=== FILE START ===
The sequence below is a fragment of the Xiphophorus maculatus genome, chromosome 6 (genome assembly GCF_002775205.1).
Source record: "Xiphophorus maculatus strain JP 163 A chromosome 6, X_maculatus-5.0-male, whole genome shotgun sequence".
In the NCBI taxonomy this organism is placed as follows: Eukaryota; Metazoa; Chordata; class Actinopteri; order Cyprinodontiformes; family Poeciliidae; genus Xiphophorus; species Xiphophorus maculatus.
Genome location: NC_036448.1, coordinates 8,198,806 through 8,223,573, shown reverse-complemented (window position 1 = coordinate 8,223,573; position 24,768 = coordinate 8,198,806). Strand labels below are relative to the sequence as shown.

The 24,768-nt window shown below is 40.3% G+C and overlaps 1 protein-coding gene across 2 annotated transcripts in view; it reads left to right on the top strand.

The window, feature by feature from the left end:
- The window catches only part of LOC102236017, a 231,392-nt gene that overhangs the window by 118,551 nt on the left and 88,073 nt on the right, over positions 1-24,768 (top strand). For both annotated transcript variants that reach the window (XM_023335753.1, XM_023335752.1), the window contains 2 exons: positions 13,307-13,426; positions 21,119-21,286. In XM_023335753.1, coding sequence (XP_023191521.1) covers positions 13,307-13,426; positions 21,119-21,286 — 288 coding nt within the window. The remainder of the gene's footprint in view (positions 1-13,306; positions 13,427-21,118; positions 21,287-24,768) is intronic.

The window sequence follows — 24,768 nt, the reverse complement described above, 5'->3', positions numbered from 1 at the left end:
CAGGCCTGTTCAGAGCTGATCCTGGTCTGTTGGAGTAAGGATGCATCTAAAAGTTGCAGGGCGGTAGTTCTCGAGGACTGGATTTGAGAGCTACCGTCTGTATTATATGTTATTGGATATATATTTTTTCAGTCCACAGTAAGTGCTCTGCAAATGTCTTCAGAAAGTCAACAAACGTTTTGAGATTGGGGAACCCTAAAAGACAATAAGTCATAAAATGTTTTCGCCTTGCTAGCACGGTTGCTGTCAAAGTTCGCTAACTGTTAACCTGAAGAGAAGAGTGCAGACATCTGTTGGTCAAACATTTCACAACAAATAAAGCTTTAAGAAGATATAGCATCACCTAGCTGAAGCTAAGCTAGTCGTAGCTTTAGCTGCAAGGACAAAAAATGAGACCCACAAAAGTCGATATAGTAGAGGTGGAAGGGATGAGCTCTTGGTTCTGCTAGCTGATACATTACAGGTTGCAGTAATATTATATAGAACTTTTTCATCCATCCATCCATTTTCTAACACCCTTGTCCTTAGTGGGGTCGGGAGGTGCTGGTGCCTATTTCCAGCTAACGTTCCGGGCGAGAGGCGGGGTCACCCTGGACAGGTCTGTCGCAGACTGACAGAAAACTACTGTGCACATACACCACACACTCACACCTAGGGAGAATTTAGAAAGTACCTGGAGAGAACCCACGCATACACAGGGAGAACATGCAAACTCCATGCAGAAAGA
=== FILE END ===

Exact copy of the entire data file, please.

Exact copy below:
The sequence below is a fragment of the Xiphophorus maculatus genome, chromosome 6 (genome assembly GCF_002775205.1).
Source record: "Xiphophorus maculatus strain JP 163 A chromosome 6, X_maculatus-5.0-male, whole genome shotgun sequence".
In the NCBI taxonomy this organism is placed as follows: Eukaryota; Metazoa; Chordata; class Actinopteri; order Cyprinodontiformes; family Poeciliidae; genus Xiphophorus; species Xiphophorus maculatus.
Genome location: NC_036448.1, coordinates 8,198,806 through 8,223,573, shown reverse-complemented (window position 1 = coordinate 8,223,573; position 24,768 = coordinate 8,198,806). Strand labels below are relative to the sequence as shown.

The 24,768-nt window shown below is 40.3% G+C and overlaps 1 protein-coding gene across 2 annotated transcripts in view; it reads left to right on the top strand.

The window, feature by feature from the left end:
- The window catches only part of LOC102236017, a 231,392-nt gene that overhangs the window by 118,551 nt on the left and 88,073 nt on the right, over positions 1-24,768 (top strand). For both annotated transcript variants that reach the window (XM_023335753.1, XM_023335752.1), the window contains 2 exons: positions 13,307-13,426; positions 21,119-21,286. In XM_023335753.1, coding sequence (XP_023191521.1) covers positions 13,307-13,426; positions 21,119-21,286 — 288 coding nt within the window. The remainder of the gene's footprint in view (positions 1-13,306; positions 13,427-21,118; positions 21,287-24,768) is intronic.

The window sequence follows — 24,768 nt, the reverse complement described above, 5'->3', positions numbered from 1 at the left end:
CAGGCCTGTTCAGAGCTGATCCTGGTCTGTTGGAGTAAGGATGCATCTAAAAGTTGCAGGGCGGTAGTTCTCGAGGACTGGATTTGAGAGCTACCGTCTGTATTATATGTTATTGGATATATATTTTTTCAGTCCACAGTAAGTGCTCTGCAAATGTCTTCAGAAAGTCAACAAACGTTTTGAGATTGGGGAACCCTAAAAGACAATAAGTCATAAAATGTTTTCGCCTTGCTAGCACGGTTGCTGTCAAAGTTCGCTAACTGTTAACCTGAAGAGAAGAGTGCAGACATCTGTTGGTCAAACATTTCACAACAAATAAAGCTTTAAGAAGATATAGCATCACCTAGCTGAAGCTAAGCTAGTCGTAGCTTTAGCTGCAAGGACAAAAAATGAGACCCACAAAAGTCGATATAGTAGAGGTGGAAGGGATGAGCTCTTGGTTCTGCTAGCTGATACATTACAGGTTGCAGTAATATTATATAGAACTTTTTCATCCATCCATCCATTTTCTAACACCCTTGTCCTTAGTGGGGTCGGGAGGTGCTGGTGCCTATTTCCAGCTAACGTTCCGGGCGAGAGGCGGGGTCACCCTGGACAGGTCTGTCGCAGACTGACAGAAAACTACTGTGCACATACACCACACACTCACACCTAGGGAGAATTTAGAAAGTACCTGGAGAGAACCCACGCATACACAGGGAGAACATGCAAACTCCATGCAGAAAGA